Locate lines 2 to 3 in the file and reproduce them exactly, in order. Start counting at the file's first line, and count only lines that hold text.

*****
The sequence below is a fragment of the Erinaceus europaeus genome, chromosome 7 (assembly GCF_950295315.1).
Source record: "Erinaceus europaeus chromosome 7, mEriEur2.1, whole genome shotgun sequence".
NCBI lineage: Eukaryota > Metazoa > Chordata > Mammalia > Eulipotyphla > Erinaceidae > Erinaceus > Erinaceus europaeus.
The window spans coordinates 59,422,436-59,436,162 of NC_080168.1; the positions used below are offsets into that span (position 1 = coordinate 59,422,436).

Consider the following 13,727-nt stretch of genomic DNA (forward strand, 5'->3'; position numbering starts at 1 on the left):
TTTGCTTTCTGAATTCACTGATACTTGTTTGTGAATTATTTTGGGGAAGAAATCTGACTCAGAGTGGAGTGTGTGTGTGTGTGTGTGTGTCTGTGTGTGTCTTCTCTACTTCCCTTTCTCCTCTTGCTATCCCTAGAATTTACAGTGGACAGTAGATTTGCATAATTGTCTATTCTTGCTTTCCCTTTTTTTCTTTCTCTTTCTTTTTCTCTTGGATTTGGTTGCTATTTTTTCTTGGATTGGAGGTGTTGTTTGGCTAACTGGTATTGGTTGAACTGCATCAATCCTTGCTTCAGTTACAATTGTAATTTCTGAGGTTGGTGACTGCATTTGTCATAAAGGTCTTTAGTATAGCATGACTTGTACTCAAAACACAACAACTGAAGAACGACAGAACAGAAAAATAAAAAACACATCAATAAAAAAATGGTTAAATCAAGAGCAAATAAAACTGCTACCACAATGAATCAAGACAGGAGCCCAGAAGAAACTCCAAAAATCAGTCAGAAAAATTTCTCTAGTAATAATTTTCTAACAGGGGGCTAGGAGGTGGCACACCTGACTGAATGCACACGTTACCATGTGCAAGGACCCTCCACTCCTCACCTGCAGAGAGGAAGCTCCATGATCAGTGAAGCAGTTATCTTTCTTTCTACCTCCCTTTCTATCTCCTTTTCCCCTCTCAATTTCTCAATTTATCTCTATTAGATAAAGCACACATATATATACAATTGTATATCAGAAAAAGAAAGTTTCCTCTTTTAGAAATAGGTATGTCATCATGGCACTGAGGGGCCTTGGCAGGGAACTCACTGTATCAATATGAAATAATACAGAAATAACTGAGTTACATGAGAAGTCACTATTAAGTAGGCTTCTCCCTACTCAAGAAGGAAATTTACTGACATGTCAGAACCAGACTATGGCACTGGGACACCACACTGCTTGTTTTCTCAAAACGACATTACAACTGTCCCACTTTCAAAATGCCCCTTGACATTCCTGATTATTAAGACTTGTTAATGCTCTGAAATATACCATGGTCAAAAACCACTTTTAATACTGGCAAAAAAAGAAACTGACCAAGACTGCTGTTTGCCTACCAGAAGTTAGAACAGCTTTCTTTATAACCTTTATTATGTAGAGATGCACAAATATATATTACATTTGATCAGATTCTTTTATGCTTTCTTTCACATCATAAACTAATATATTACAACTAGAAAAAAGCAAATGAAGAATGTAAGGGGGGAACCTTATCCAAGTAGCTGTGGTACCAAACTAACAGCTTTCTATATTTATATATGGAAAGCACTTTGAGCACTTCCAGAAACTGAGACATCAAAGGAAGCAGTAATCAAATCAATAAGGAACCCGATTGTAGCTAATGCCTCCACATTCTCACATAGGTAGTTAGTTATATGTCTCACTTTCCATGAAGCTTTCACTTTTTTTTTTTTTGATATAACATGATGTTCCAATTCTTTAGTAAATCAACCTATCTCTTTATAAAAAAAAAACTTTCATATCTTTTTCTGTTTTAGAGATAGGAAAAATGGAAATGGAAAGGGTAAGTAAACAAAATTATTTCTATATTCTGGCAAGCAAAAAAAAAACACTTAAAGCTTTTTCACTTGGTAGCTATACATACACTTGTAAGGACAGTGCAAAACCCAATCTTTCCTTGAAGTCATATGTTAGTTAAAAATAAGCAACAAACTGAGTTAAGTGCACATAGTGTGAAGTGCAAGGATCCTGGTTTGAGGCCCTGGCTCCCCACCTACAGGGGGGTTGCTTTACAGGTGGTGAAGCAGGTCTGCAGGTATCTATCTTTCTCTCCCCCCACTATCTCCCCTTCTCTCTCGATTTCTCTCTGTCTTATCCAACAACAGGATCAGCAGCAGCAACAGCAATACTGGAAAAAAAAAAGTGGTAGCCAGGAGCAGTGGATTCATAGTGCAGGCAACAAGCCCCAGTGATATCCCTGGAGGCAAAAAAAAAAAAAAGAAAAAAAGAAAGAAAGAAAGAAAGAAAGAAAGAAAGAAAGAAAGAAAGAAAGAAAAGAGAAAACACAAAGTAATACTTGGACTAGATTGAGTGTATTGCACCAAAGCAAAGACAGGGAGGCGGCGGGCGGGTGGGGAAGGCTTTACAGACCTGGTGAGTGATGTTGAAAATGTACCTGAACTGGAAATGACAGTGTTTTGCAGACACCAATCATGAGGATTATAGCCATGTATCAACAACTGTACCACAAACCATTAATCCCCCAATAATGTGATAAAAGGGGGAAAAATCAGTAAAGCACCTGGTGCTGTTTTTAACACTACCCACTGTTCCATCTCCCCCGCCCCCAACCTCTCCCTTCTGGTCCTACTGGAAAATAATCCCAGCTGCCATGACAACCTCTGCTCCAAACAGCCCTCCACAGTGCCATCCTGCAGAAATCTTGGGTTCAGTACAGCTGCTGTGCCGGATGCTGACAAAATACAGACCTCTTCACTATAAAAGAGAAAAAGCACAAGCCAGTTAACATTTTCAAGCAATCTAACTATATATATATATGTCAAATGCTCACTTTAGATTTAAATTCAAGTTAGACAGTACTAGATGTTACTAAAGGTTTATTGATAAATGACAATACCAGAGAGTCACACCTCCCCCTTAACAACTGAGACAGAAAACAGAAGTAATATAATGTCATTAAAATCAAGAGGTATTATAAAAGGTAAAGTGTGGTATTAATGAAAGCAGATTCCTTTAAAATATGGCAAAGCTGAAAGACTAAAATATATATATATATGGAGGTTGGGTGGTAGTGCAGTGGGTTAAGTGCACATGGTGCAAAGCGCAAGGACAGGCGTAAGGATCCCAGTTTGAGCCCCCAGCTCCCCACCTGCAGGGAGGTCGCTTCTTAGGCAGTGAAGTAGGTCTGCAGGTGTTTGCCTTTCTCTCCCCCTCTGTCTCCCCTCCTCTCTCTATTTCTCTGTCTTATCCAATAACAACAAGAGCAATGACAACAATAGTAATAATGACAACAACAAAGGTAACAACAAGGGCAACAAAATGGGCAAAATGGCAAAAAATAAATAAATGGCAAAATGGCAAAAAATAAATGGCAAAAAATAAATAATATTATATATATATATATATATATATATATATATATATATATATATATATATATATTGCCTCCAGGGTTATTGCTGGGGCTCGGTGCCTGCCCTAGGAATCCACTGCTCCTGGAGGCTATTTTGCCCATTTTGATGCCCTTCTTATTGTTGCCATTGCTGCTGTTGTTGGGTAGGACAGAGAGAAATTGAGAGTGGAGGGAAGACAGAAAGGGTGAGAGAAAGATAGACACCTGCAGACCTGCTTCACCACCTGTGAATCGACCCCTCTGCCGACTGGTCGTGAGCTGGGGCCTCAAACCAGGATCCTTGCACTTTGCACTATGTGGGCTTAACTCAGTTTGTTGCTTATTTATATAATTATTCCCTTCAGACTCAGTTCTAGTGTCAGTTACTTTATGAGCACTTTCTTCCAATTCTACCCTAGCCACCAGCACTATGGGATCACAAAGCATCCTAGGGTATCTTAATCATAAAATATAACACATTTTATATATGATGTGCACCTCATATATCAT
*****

Source record: "Erinaceus europaeus chromosome 7, mEriEur2.1, whole genome shotgun sequence".
NCBI lineage: Eukaryota > Metazoa > Chordata > Mammalia > Eulipotyphla > Erinaceidae > Erinaceus > Erinaceus europaeus.